At the time, dozens of women had already come forward and alleged that Cosby had done just that. The president's comments may have seemed neutral, but by underscoring the importance of consent, Obama showed that sexual assault awareness had reached the highest levels of government. And Cosby, who had built his later career off of giving condescending speeches to young black audiences, was now seriously having his own morality called into question.

Ta-Nehisi Coates:

Back in 2008, Ta-Nehisi Coates profiled Cosby for the Atlantic. The piece, called "This Is How We Lost to the White Man," explored the comic's strand of black conservatism. What it didn't do was offer an opinion on rumored, and sometimes documented, allegations of sexual assault against the comic. Shortly after Burress' Cosby clip went viral, Coates reckoned with his — and the media's — failure.

"Despite my opinions on Cosby suffusing the piece, there was no opinion offered on the rape accusations," Coates wrote. "At the time I wrote the piece, it was 13 peoples’ word [against Cosby's] — and I believed them. Put differently, I believed that Bill Cosby was a rapist."

Coates was one of the few public figures to actually grapple meaningfully and powerfully with their regrets when it came to Cosby.

"I don't have many writing regrets. But this is one of them. I regret not saying what I thought of the accusations, and then pursuing those thoughts. I regret it because the lack of pursuit puts me in league with people who either looked away, or did not look hard enough. I take it as a personal admonition to always go there, to never flinch, to never look away."

Dave Chappelle:

Cosby helped pave the way for black comedians like Dave Chappelle, who is one of the most prominent black comics of the hip-hop generation. So Chappelle's fans waited with baited breath for the comedian to tackle the rape allegations against Cosby in a highly-anticipated Netflix special, which debuted in March. Overall, the special left many of those fans disappointed — but he didn't pull any punches when it came to Cosby.

He didn't buy into the whole grand conspiracy theory — that Cosby was just the victim of a plot to have racist white women falsely accuse a black man of rape to ruin his career and influence.

"The ‘70s were a wild era and while all this was going on, Bill Cosby raped 54 people. Holy shit, that’s a lot of rapes, man. This guy’s putting up real numbers. He’s like the Steph Curry of rape. Man, that’s a lot of rapes! Fifty-four! If he had raped 30 less people, that’s still two dozen rapes! Don’t forget, each one of these rapes has eight hours of sleep in it. Ladies and gentlemen, that’s over 400 hours of rape. It only takes 65 hours to get a pilot’s license. If rapes were aircrafts, this nigga is Top Gun for sure."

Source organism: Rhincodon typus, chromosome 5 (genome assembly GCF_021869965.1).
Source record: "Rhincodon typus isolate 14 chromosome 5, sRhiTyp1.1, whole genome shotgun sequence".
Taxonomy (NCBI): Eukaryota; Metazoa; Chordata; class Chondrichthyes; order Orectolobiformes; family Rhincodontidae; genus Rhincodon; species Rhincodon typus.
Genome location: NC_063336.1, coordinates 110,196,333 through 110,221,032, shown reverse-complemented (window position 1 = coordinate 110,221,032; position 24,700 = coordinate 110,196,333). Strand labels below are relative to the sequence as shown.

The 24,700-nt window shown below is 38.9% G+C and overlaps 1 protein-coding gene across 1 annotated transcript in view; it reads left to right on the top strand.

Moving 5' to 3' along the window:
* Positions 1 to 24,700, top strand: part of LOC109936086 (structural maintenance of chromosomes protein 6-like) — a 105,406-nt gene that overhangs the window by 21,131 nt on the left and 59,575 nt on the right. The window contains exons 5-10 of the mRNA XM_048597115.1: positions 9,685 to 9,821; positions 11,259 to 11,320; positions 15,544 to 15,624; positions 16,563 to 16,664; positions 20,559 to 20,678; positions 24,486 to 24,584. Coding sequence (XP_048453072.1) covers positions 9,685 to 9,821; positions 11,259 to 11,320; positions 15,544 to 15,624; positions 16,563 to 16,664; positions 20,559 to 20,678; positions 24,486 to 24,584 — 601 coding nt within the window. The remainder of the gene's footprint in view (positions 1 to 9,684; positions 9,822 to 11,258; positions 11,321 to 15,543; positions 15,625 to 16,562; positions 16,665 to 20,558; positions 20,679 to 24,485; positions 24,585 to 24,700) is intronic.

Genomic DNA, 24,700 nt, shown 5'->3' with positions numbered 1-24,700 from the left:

In an interview with the New York Times to help publicize the Netflix special, Chappelle spoke a bit more at length about how he processed the Cosby allegations. "The Bill Cosby thing was tough for me. I’m not saying that to detract from his alleged victims at all. But he was a hero of mine."

Chappelle's words show that yes, people who once idolized Cosby — and whose careers were in many ways made possible by his — could have trouble coming to terms with the allegations and still believe the victims.

W. Kamau Bell:

W. Kamau Bell laughs that he was inspired as a kid by the "artist formerly known as Bill Cosby," he's occasionally joked about on Twitter, hinting that Cosby, once an icon, can't be separated from the cloud surrounding him. "I"m not legally allowed to talk to a white person about how I feel about Bill Cosby," Bell joked in a nod to the complicated racial dimensions of the case.

Kenan Thompson:

Kenan Thompson has made several sketches about Cosby on Saturday Night Live, dating all the way back to 2005. But the sketches went from funny stabs at Cosby's moral grandstanding to critiques about Cosby's alleged rapes once the controversy surrounding him became hard to ignore. Thompson at one point said that Cosby is a "monster" if the allegations are proven to be true.

He also reportedly said that he thought Cosby was creepy when the two had worked together on Fat Albert. One piece of advice Cosby allegedly gave Thompson? That their Fat Albert would be so successful that "it'll be so hard to keep the women off you, you'll need two dicks." At another point, when Thompson brought his mother to the set, Cosby allegedly bounced her on his lap and said something about horse riding and kiddies.